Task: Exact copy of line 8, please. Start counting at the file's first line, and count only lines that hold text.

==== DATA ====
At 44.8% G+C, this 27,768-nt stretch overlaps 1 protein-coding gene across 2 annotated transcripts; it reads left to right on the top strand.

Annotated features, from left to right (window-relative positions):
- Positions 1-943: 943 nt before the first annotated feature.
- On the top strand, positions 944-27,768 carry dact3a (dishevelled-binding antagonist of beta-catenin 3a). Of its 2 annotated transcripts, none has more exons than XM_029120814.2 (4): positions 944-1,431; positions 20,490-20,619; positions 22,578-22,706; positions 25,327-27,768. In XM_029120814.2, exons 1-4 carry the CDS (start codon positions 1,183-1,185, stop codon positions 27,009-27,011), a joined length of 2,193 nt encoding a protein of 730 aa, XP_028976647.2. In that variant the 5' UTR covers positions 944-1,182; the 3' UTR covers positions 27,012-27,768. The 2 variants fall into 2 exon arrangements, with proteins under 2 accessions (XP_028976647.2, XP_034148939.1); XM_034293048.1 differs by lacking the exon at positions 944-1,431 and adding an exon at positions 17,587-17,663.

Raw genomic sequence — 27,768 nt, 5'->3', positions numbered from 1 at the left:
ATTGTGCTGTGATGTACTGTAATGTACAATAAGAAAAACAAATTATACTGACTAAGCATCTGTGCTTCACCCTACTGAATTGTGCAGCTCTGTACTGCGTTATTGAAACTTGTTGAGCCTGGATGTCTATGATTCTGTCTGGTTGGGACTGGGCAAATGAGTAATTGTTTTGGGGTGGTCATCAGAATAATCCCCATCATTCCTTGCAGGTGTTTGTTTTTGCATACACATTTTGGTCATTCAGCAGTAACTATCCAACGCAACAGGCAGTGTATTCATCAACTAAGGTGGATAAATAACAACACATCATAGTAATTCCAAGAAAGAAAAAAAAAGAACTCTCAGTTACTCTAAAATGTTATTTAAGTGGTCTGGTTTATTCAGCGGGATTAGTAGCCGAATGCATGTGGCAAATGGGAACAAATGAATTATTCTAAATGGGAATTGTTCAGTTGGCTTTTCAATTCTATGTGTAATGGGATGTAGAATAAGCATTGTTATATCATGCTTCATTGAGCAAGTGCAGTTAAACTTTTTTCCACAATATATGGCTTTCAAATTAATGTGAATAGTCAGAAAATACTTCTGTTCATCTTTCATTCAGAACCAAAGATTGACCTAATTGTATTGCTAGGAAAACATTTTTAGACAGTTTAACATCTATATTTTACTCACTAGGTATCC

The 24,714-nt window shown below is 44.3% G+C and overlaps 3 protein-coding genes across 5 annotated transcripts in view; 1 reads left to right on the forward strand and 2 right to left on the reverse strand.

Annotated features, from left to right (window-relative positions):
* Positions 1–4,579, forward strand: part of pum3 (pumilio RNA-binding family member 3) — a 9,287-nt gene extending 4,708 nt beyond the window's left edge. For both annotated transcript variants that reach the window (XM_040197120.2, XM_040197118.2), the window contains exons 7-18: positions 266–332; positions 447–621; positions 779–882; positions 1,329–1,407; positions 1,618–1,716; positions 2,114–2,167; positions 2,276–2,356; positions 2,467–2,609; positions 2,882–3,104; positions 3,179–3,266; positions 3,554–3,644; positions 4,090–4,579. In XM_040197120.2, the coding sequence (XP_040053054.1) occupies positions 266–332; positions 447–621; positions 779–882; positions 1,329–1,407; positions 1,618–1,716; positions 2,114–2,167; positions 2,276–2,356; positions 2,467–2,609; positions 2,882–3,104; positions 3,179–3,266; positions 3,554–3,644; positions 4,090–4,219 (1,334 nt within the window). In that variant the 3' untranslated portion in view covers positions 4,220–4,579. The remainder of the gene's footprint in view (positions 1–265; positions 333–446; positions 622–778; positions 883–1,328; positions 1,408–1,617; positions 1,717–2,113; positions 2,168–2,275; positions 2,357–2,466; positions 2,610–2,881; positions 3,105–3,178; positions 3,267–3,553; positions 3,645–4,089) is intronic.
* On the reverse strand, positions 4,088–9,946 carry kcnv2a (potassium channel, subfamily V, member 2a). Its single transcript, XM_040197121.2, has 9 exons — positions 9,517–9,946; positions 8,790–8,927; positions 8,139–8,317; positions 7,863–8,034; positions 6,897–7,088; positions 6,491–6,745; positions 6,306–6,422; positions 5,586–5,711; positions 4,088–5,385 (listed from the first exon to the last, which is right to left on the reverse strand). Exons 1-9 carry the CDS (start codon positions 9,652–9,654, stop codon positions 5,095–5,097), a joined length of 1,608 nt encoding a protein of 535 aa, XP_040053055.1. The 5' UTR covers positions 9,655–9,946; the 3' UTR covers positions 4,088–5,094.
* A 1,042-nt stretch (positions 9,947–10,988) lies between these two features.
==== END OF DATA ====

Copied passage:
Annotated features, from left to right (window-relative positions):